7. Cat Power - "What The World Needs Now" cover
I’m a big fan of Cat Power and really love her covers albums. I’m so inspired by her fearlessness in her interpretations. The arrangement in this song is so playful and beautiful, and it's one I came back to a lot over the past couple years.
8. Marek Grechuta - "Dni ktorych nie znamy" song
This is a famous Polish singer and poet that my mother got me into as a teenager - I love his music and this song in particular is such a classic. This song is about how "the only thing that matters now are the days we don’t know yet." The spirit of those words and of how the strings play off of them was an influence on me as I’ve kept coming back to it.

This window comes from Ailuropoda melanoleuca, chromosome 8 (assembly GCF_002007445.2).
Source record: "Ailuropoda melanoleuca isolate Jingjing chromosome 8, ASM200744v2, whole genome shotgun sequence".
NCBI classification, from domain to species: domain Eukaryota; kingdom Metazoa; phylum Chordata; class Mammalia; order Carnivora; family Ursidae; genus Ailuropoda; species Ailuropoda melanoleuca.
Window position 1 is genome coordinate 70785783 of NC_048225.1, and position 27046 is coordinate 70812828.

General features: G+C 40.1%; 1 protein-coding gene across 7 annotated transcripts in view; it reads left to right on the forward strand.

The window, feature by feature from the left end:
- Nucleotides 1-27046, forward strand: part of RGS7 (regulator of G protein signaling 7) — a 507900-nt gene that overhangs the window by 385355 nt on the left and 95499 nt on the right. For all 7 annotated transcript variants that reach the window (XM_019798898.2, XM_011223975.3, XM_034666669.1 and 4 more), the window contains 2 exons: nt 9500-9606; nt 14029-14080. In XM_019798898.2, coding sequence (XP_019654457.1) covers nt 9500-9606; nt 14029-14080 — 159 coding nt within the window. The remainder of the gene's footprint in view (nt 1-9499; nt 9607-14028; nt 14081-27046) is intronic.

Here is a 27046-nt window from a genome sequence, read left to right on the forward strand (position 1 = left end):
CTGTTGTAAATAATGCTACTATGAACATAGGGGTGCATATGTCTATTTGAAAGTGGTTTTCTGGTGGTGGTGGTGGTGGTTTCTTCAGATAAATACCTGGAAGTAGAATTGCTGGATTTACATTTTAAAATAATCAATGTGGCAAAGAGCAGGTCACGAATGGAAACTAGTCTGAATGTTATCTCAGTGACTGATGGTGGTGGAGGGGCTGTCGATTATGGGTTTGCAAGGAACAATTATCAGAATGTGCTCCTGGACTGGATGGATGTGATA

9. George Harrison - Early Takes Volume 1 compilation
I fell in love with this compilation when it initially came out and I listened to it a lot as well when I was working on this album. The intimacy and warmth that glows through it, and I actually prefer a lot of these recordings to some of their ‘definitive’ versions/counterparts.
10. The Silk Road - NHK Documentary, 1980
I watched this documentary while I was pregnant and working on my album, and came back to it again during the first few weeks after my daughter was born. The soundtrack by Kitaro is ambient and new age, but the peaceful and enchanting feeling of going back in time as well as being outside of time that I had while watching it was such an inspiration.
BASIA BULAT: 2022 TOUR
04/03 – Toronto, ON @ History *
04/04 – Toronto, ON @ History *
04/05 – Ottawa, ON @ Bronson Centre *
04/06 – Montréal, QC @ Corona Theater *
04/13 – St. Davids, ON @ Ravine Vineyard
04/14 – Paris, ON @ DT Concert Series
*Supporting Mt. Joy